Since the PGD method uses one single cell, the whole process is made on a single DNA helix obtained from one egg cell and one sperm. A minimum of DNA is used. For this reason, some cells the helixes coming from the parents cannot be multiplied during the PCR and a result cannot be obtained (amplification failure). And sometimes one of the helixes belonging to the mother of the father cannot be amplified. This is called a allel drop-out (ADO). ADO is the most concerned situation during the PGT process since it might cause misdiagnosis. To recognize a possible ADO, a second control mechanism is needed during the analysis. At this point the parent-specific informative markers are used to identify a possible ADO. ADO identified cells will not be evaluated since a healthy analysis cannot be made.

After the evaluation, the healthy cells will be transferred into the potential mother’s womb. Since an analysis made on a single embryo cell has a 2% risk of error, a confirmation must be made during the 11th week with a chorionic tissue sample and an amniocentesis on the 16 th week.
The blastomeres that arrive in the PGD center will first be put through a 45 minute process with a lysis solution. The obtained DNA samples from the blastomeres are added the mutation-specific sequence obtained during the set up and those will be prepared for a polymerase chain reaction (PCR). The prepared mix is processed and analyzed at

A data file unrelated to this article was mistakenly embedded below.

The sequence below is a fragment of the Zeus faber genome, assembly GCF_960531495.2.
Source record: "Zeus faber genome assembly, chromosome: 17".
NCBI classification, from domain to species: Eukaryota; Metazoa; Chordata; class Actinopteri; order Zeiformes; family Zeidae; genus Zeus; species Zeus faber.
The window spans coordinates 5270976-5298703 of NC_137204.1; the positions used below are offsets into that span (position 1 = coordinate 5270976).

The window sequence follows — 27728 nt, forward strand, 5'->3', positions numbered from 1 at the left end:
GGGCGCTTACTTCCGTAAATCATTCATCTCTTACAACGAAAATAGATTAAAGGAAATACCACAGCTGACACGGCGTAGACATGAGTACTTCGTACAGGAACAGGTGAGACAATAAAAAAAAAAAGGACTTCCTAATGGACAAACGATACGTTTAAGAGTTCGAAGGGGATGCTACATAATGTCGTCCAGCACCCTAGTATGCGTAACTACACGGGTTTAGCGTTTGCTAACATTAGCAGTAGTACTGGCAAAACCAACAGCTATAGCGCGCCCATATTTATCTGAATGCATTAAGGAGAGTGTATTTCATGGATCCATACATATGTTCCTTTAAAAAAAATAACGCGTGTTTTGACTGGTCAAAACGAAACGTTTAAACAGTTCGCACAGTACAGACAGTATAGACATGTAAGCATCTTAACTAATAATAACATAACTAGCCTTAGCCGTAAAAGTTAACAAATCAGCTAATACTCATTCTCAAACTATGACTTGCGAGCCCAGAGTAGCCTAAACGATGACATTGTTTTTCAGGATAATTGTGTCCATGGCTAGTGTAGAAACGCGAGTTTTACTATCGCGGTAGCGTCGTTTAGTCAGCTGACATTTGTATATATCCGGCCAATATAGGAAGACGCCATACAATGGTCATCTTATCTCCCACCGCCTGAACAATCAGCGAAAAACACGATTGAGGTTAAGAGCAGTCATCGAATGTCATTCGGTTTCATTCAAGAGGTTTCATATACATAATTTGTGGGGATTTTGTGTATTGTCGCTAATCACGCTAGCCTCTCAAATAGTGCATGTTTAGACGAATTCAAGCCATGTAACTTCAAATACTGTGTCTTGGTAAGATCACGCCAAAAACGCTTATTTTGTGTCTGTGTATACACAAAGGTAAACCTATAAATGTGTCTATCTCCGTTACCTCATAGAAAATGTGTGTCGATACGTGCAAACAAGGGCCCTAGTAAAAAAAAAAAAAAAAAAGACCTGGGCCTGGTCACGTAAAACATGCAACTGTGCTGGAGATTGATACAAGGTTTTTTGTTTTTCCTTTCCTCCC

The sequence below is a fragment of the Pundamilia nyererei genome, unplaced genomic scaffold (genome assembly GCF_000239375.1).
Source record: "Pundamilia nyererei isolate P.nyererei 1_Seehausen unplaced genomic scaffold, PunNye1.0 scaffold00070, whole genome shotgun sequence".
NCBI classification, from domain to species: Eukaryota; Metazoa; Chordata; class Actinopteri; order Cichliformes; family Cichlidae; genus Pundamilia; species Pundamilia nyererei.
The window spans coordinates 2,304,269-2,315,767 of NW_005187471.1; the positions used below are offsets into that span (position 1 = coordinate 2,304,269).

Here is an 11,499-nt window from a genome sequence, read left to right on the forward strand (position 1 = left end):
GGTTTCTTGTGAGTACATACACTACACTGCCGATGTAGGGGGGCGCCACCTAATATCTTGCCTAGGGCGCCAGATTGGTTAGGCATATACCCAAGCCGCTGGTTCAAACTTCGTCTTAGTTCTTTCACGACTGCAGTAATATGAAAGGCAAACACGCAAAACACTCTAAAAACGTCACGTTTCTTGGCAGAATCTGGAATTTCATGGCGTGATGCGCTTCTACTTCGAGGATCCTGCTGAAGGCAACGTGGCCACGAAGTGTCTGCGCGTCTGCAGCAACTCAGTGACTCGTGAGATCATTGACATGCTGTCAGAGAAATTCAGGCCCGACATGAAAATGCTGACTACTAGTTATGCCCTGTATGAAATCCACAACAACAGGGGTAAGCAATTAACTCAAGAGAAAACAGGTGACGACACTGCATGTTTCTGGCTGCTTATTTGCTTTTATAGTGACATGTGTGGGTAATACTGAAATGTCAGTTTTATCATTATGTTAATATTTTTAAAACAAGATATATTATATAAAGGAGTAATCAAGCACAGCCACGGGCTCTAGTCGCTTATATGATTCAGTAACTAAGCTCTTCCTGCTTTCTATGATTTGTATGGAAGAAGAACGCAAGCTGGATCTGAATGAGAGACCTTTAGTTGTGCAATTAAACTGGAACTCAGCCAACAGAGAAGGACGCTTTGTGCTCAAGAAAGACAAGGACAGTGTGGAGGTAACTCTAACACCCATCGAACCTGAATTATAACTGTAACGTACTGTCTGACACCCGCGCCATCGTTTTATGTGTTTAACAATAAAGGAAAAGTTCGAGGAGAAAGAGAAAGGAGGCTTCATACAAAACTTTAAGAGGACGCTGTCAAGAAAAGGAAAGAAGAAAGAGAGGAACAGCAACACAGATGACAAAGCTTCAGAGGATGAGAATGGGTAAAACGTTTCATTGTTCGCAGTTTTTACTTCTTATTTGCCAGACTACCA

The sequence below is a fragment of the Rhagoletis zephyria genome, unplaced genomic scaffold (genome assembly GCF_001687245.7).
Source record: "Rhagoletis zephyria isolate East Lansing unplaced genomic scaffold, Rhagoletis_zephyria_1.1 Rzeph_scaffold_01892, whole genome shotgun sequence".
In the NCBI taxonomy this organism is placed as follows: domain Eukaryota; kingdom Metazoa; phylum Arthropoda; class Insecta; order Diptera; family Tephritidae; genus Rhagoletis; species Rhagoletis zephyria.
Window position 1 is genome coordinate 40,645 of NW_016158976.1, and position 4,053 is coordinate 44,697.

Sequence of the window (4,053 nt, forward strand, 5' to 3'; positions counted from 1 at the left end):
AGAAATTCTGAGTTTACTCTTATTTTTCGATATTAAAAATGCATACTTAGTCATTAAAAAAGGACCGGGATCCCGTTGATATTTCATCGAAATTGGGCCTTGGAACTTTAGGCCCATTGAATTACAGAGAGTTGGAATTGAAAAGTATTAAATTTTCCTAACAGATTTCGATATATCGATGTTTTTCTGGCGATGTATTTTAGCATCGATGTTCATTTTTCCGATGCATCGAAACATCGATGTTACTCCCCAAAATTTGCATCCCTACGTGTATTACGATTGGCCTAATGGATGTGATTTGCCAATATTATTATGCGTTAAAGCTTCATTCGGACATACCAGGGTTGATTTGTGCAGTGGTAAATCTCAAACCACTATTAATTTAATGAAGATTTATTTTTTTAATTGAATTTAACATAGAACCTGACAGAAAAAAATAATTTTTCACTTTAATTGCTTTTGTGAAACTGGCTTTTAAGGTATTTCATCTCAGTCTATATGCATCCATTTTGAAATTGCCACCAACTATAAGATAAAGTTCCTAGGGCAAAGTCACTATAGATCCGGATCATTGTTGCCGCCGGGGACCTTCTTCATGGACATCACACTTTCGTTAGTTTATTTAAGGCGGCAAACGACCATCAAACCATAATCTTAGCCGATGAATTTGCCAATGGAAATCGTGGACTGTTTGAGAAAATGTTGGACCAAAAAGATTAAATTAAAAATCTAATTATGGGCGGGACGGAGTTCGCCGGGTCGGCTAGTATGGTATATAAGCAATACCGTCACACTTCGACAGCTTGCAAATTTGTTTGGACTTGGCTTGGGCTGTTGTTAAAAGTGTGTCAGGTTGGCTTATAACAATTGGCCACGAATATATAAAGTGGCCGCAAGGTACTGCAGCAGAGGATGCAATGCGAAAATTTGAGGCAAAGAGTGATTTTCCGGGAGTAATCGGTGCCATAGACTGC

HLA (Human Leukocyte Antigen) Typing

Families that have children who have leukemia can make a HLA typing test on the embryos before pregnancy. In families with children who have these types of diseases the mother and father and if possible the child will give blood samples for the set-up process. This process takes approximately 1 month and the parents will after that taken to the IVF treatment.
Approximately 10-12 days after the parents have started the IVF therapy, the egg cells are gathered and each of them is fertilized by a separate sperm cell. The fertile and well developing cells (embryo) are taken 1 cell in the 3rd day to be genetically analyzed. After this analysis embryos compatible to the sick child’s HLA type can be chosen.

Stages of PGD

Set-up
PGD
Embryo transfer

Set-Up

PGD used on families with children who have diseases like leukemia in order to identify the HLA type, is a much more complex and difficult process than HLA typing through blood and tissue samples. The main reasons are that the HLA areas are polymorphic and that the test is used on a single cell (blastomere). For this reason a 1 month long set up must be made before the HLA typing during IVF treatment.
During the set-up stage the tissue types on the HLA area are identified by making DNA tests on the parents and the sick child. With the set up stage the possible HLA types on the embryos can be predicted and the HLA types compatible with the sick child’s can be pre-determined.
Genetic analysis on embryos is difficult because of the scarce amount of DNA sample.
Failures of acquiring results or misdiagnosis are risks that emerge from a single cell analysis.